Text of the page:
On Cassin, the VIMS is the best instrument we could design with early 90's mid-infrared imaging technology.

We now have real mid-infrared imaging detectors. Not 10 megapixel, but still real camera chips, that can take quality images with really good resolution in the mid-IR (1 to 5 micrometers, more or less). We just @#$@# didn't back then.
maycm
An update....though not much new information.

http://www.spacedaily.com/news/venus-05a.html
Bob Shaw
QUOTE (edstrick @ Jun 26 2005, 11:31 AM)
On Cassin, the VIMS is the best instrument we could design with early 90's mid-infrared imaging technology.

We now have real mid-infrared imaging detectors.  Not 10 megapixel, but still real camera chips, that can take quality images with really good resolution in the mid-IR  (1 to 5 micrometers, more or less).  We just @#$@# didn't back then.
*


Well, obviously we need a Shuttle mission to replace the instrument...
JRehling
QUOTE (edstrick @ Jun 26 2005, 03:31 AM)
On Cassin, the VIMS is the best instrument we could design with early 90's mid-infrared imaging technology.

We now have real mid-infrared imaging detectors.  Not 10 megapixel, but still real camera chips, that can take quality images with really good resolution in the mid-IR  (1 to 5 micrometers, more or less).  We just @#$@# didn't back then.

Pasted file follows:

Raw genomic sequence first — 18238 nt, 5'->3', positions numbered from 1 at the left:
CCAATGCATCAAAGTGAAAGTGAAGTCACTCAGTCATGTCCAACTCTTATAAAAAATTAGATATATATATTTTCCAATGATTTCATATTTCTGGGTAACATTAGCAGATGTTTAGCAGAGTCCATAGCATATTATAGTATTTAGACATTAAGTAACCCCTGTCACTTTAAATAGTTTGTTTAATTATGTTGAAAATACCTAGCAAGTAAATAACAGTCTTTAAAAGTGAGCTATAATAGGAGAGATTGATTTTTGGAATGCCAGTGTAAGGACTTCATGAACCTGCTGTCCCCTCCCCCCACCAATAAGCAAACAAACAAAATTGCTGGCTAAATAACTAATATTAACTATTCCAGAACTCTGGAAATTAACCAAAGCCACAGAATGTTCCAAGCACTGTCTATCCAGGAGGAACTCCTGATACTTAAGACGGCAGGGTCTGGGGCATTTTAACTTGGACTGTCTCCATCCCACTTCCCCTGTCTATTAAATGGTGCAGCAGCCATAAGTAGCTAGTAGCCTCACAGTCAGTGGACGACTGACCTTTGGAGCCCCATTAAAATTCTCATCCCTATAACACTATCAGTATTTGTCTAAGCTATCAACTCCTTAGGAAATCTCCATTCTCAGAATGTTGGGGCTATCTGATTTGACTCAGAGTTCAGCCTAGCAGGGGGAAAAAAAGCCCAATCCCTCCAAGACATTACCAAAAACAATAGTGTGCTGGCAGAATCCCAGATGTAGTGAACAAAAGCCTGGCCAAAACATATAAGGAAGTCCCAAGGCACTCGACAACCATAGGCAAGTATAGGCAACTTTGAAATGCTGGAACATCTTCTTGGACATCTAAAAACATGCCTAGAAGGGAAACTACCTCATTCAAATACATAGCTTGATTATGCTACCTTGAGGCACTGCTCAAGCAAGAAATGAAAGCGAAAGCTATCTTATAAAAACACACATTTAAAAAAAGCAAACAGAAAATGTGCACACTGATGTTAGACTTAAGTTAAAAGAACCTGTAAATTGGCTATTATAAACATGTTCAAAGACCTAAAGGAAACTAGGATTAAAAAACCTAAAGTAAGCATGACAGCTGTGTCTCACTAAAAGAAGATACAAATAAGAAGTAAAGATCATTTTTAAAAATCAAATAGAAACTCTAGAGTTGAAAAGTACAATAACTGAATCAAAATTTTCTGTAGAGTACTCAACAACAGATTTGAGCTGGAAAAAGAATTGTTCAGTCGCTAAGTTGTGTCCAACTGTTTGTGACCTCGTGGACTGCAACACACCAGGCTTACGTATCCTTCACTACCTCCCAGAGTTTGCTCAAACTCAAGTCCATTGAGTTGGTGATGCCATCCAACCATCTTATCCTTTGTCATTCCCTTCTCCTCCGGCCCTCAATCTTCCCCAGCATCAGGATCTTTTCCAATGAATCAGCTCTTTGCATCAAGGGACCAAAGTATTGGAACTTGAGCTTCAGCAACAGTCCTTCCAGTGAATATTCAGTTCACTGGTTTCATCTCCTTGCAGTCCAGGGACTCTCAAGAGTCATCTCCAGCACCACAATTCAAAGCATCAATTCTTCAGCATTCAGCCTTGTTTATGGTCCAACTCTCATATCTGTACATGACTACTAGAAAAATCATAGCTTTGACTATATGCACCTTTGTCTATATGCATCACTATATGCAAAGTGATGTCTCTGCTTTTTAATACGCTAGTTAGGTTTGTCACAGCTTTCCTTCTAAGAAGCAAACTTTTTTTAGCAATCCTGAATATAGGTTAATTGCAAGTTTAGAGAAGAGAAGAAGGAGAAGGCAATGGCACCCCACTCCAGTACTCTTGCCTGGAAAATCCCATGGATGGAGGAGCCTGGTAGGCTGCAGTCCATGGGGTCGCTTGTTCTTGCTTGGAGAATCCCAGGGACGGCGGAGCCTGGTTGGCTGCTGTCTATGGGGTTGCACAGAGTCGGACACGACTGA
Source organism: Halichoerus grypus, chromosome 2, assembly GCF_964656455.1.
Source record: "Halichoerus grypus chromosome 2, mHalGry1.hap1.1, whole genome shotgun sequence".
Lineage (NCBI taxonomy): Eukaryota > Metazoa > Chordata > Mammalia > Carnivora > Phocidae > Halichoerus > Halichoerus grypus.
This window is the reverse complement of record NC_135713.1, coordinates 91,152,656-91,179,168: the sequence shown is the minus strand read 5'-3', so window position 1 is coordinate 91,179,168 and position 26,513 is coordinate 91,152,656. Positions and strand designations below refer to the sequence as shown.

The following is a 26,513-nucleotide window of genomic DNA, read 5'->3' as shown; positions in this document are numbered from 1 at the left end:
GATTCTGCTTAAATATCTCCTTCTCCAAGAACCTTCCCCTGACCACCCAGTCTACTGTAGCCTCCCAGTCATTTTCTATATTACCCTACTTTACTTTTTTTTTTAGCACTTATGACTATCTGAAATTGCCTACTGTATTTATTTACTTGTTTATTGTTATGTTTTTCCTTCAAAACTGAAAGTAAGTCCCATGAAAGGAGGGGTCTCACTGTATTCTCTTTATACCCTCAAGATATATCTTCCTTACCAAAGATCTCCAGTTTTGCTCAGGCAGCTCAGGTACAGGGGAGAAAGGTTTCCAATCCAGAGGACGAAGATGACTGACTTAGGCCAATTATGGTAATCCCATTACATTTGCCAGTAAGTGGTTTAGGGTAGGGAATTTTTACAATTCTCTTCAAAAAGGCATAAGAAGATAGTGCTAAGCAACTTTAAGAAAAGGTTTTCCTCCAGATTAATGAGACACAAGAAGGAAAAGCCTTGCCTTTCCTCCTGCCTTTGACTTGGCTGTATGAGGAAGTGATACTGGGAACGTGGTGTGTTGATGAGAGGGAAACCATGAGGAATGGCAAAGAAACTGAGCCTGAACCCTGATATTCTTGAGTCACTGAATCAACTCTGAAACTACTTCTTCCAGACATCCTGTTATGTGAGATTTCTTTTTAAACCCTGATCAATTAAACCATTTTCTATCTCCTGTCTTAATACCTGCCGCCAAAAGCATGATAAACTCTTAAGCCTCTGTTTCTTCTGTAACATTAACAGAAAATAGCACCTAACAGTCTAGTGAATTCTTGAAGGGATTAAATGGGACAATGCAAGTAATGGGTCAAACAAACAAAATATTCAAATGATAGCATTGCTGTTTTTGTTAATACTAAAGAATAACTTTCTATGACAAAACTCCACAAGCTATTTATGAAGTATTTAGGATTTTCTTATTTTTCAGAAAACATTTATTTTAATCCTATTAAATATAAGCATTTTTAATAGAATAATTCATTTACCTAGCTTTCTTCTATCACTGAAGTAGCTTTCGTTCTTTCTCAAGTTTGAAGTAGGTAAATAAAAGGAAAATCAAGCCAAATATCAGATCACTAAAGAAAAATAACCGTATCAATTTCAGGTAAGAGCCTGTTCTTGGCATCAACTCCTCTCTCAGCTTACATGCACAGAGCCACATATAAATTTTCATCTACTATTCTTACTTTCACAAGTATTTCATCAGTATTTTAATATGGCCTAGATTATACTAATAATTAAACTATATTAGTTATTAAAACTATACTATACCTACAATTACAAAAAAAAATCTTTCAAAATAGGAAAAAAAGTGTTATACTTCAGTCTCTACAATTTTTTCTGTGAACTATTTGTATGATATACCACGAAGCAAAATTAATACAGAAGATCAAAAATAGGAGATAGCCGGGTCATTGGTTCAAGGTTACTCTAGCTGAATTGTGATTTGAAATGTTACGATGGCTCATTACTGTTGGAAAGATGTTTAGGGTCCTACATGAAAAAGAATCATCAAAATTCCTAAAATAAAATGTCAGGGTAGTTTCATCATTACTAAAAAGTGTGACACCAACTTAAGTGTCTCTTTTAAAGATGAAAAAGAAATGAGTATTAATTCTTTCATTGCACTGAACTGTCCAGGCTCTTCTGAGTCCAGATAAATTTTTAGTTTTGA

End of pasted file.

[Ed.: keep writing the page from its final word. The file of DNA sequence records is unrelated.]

*


It seems apparent that the 938nm wavelength, which is the best one ISS has to use on Titan, is not the best penetrator of Titan's haze, and that VIMS can thereby make up for (some of) ISS's edge in intrinsic resolution by utilizing better IR wavelengths. Not only by choosing the best possible single wavelength (the best ones are longer than 938nm, at other spectral "holes"), and taking one-wavelength images in that. Surely VIRTIS will beat ISS in that respect. On the other hand, CO2 will block different holes than CH4, and I'm not sure if it leaves us a better hole than CO2 or not.


I think the best IR products of Venus's surface will come from compiling repeated coverage of the same areas and "stacking" or somehow integrating the data to average out over varying cloud thicknesses.

Finally, note that IR is complicated terribly at Venus, but not at Titan, by thermal effects. If all we see is a thermal record of the surface, then we may not get much more than crude altimetry we already knew about. Sorting out the albedo may be impossible.
Gsnorgathon
I suppose it's possible, if not easy, to subtract images taken at night from daytime images. "Not easy" might be too much of an understatement.
JRehling
QUOTE (Gsnorgathon @ Jul 8 2005, 09:10 PM)
I suppose it's possible, if not easy, to subtract images taken at night from daytime images. "Not easy" might be too much of an understatement.
*


One problem is, can you project an image onto a map accurately? It depends upon whether you are looking at a cloud-level sphere or a surface sphere. And there is undoubtedly refraction. My guess is that you would assume that a cloud level sphere is what you're looking at, assume that when you look at a point in the clouds you are trying to collect albedo data from a diffuse area centered below that point, and use multiple images to integrate observations.